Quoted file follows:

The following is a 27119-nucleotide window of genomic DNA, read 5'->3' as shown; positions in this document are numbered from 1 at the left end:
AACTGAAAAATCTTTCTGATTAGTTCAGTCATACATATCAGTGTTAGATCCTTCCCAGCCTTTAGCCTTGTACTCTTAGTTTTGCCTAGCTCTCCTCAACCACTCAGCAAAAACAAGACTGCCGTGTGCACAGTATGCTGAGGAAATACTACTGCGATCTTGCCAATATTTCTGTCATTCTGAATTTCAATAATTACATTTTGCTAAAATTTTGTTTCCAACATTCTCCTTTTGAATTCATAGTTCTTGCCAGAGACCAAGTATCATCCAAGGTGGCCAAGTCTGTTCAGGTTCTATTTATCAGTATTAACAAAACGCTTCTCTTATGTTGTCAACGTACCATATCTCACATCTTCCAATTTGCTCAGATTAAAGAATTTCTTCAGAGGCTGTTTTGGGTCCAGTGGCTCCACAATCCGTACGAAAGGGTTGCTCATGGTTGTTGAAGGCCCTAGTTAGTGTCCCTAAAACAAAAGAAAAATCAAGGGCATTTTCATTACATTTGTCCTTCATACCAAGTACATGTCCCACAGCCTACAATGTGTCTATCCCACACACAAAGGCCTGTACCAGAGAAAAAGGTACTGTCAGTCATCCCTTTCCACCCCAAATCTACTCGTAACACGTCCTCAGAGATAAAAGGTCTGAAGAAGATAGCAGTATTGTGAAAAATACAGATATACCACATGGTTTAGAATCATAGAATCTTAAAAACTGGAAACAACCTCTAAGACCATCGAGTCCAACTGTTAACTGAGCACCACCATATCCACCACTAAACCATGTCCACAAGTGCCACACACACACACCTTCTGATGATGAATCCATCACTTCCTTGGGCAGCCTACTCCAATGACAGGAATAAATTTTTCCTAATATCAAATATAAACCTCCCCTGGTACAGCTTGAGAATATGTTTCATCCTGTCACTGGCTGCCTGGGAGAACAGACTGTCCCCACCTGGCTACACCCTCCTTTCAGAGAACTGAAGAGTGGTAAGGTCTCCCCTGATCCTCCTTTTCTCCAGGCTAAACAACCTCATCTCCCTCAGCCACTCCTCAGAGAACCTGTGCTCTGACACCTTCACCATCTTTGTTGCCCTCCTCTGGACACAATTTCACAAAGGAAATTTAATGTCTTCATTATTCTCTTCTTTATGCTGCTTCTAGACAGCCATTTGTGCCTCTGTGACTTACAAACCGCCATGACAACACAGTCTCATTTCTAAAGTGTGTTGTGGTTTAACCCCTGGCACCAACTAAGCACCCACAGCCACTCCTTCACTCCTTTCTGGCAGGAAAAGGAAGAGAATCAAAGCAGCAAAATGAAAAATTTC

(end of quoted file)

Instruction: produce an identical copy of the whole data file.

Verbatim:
The following is a 27119-nucleotide window of genomic DNA, read 5'->3' as shown; positions in this document are numbered from 1 at the left end:
AACTGAAAAATCTTTCTGATTAGTTCAGTCATACATATCAGTGTTAGATCCTTCCCAGCCTTTAGCCTTGTACTCTTAGTTTTGCCTAGCTCTCCTCAACCACTCAGCAAAAACAAGACTGCCGTGTGCACAGTATGCTGAGGAAATACTACTGCGATCTTGCCAATATTTCTGTCATTCTGAATTTCAATAATTACATTTTGCTAAAATTTTGTTTCCAACATTCTCCTTTTGAATTCATAGTTCTTGCCAGAGACCAAGTATCATCCAAGGTGGCCAAGTCTGTTCAGGTTCTATTTATCAGTATTAACAAAACGCTTCTCTTATGTTGTCAACGTACCATATCTCACATCTTCCAATTTGCTCAGATTAAAGAATTTCTTCAGAGGCTGTTTTGGGTCCAGTGGCTCCACAATCCGTACGAAAGGGTTGCTCATGGTTGTTGAAGGCCCTAGTTAGTGTCCCTAAAACAAAAGAAAAATCAAGGGCATTTTCATTACATTTGTCCTTCATACCAAGTACATGTCCCACAGCCTACAATGTGTCTATCCCACACACAAAGGCCTGTACCAGAGAAAAAGGTACTGTCAGTCATCCCTTTCCACCCCAAATCTACTCGTAACACGTCCTCAGAGATAAAAGGTCTGAAGAAGATAGCAGTATTGTGAAAAATACAGATATACCACATGGTTTAGAATCATAGAATCTTAAAAACTGGAAACAACCTCTAAGACCATCGAGTCCAACTGTTAACTGAGCACCACCATATCCACCACTAAACCATGTCCACAAGTGCCACACACACACACCTTCTGATGATGAATCCATCACTTCCTTGGGCAGCCTACTCCAATGACAGGAATAAATTTTTCCTAATATCAAATATAAACCTCCCCTGGTACAGCTTGAGAATATGTTTCATCCTGTCACTGGCTGCCTGGGAGAACAGACTGTCCCCACCTGGCTACACCCTCCTTTCAGAGAACTGAAGAGTGGTAAGGTCTCCCCTGATCCTCCTTTTCTCCAGGCTAAACAACCTCATCTCCCTCAGCCACTCCTCAGAGAACCTGTGCTCTGACACCTTCACCATCTTTGTTGCCCTCCTCTGGACACAATTTCACAAAGGAAATTTAATGTCTTCATTATTCTCTTCTTTATGCTGCTTCTAGACAGCCATTTGTGCCTCTGTGACTTACAAACCGCCATGACAACACAGTCTCATTTCTAAAGTGTGTTGTGGTTTAACCCCTGGCACCAACTAAGCACCCACAGCCACTCCTTCACTCCTTTCTGGCAGGAAAAGGAAGAGAATCAAAGCAGCAAAATGAAAAATTTC